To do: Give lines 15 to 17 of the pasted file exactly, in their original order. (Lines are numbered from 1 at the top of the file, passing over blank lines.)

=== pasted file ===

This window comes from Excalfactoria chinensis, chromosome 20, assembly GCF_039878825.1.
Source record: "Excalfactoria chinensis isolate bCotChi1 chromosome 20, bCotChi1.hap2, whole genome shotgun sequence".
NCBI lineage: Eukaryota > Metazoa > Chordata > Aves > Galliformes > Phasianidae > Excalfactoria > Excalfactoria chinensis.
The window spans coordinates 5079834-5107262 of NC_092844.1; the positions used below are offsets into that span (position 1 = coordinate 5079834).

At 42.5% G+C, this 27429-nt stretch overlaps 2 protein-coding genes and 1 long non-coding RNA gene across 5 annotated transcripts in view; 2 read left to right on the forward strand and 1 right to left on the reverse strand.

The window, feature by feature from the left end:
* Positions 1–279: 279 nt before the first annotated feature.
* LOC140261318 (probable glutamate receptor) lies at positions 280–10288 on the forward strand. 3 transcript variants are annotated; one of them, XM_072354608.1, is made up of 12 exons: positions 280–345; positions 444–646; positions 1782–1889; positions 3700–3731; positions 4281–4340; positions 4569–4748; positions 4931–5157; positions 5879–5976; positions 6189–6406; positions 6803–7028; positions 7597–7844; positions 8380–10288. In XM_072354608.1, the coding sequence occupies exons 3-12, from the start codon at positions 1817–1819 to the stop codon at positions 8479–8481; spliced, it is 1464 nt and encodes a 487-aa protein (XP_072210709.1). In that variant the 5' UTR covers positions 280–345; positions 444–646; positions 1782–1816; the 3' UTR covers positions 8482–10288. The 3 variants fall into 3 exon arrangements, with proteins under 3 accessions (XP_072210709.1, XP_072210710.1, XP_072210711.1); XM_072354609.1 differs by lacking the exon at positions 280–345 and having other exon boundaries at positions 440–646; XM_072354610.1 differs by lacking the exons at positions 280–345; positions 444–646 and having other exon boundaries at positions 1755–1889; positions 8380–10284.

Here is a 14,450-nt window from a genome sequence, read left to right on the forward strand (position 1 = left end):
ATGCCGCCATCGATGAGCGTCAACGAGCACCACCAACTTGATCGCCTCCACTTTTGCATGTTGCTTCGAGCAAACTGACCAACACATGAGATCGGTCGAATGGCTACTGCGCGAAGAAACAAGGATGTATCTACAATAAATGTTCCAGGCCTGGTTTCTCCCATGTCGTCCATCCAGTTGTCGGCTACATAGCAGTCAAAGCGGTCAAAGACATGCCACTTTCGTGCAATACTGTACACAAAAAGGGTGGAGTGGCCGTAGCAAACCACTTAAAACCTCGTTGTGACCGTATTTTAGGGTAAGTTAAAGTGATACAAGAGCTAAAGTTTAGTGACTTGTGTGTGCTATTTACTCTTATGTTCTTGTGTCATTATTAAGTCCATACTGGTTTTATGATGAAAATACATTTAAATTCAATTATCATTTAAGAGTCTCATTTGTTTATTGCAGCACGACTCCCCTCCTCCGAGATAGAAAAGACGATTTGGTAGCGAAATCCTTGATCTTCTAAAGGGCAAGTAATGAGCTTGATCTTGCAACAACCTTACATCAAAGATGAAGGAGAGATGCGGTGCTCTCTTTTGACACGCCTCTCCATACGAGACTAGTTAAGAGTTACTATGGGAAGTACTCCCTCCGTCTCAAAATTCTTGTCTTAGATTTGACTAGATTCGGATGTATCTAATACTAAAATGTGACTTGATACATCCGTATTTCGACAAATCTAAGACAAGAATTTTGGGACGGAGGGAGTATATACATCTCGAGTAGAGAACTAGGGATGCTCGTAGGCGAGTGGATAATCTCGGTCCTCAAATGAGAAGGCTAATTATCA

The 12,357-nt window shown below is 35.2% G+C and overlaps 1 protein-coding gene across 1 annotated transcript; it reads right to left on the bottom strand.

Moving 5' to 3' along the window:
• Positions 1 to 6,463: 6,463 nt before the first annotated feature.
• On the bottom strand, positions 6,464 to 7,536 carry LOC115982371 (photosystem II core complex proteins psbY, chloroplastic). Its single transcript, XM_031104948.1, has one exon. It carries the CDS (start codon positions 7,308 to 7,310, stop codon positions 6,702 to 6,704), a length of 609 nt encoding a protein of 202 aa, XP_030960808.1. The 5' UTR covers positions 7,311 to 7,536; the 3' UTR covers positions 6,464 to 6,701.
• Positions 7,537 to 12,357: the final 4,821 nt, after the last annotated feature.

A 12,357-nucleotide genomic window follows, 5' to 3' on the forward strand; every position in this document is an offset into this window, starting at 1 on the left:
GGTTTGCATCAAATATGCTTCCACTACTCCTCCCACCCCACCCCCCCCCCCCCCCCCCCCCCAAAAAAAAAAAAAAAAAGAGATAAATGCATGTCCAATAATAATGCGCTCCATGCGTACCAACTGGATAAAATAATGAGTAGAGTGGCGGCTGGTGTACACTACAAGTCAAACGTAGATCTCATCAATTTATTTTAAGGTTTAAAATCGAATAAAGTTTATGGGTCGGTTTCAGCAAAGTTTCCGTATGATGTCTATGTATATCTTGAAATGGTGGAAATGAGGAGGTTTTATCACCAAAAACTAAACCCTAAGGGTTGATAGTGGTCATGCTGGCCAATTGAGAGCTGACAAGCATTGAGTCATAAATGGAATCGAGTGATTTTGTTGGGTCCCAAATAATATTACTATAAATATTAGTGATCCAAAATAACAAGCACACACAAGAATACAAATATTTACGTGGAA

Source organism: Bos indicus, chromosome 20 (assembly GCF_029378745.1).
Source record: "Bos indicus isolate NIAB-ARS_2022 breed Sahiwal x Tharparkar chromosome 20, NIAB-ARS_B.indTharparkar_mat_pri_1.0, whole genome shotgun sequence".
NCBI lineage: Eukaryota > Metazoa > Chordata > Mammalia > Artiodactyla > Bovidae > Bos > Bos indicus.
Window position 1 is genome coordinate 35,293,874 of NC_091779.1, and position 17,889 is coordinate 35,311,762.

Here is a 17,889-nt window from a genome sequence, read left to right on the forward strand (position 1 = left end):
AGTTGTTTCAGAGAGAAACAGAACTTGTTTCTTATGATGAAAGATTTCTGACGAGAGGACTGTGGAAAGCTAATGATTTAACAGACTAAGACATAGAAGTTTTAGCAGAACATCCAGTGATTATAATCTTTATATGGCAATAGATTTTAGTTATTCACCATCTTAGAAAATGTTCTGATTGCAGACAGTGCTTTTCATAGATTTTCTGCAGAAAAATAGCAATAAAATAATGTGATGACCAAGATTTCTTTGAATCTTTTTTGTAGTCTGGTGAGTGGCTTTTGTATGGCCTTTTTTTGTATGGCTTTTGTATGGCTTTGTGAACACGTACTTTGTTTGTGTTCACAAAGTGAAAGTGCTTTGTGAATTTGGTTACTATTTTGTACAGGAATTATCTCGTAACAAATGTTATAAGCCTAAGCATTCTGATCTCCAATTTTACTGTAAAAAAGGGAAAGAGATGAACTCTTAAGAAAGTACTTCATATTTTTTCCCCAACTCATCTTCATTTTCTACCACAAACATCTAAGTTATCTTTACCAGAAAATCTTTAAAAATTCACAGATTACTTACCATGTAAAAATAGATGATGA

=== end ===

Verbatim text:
• Positions 7,537 to 12,357: the final 4,821 nt, after the last annotated feature.

A 12,357-nucleotide genomic window follows, 5' to 3' on the forward strand; every position in this document is an offset into this window, starting at 1 on the left:
GGTTTGCATCAAATATGCTTCCACTACTCCTCCCACCCCACCCCCCCCCCCCCCCCCCCCCCAAAAAAAAAAAAAAAAAGAGATAAATGCATGTCCAATAATAATGCGCTCCATGCGTACCAACTGGATAAAATAATGAGTAGAGTGGCGGCTGGTGTACACTACAAGTCAAACGTAGATCTCATCAATTTATTTTAAGGTTTAAAATCGAATAAAGTTTATGGGTCGGTTTCAGCAAAGTTTCCGTATGATGTCTATGTATATCTTGAAATGGTGGAAATGAGGAGGTTTTATCACCAAAAACTAAACCCTAAGGGTTGATAGTGGTCATGCTGGCCAATTGAGAGCTGACAAGCATTGAGTCATAAATGGAATCGAGTGATTTTGTTGGGTCCCAAATAATATTACTATAAATATTAGTGATCCAAAATAACAAGCACACACAAGAATACAAATATTTACGTGGAA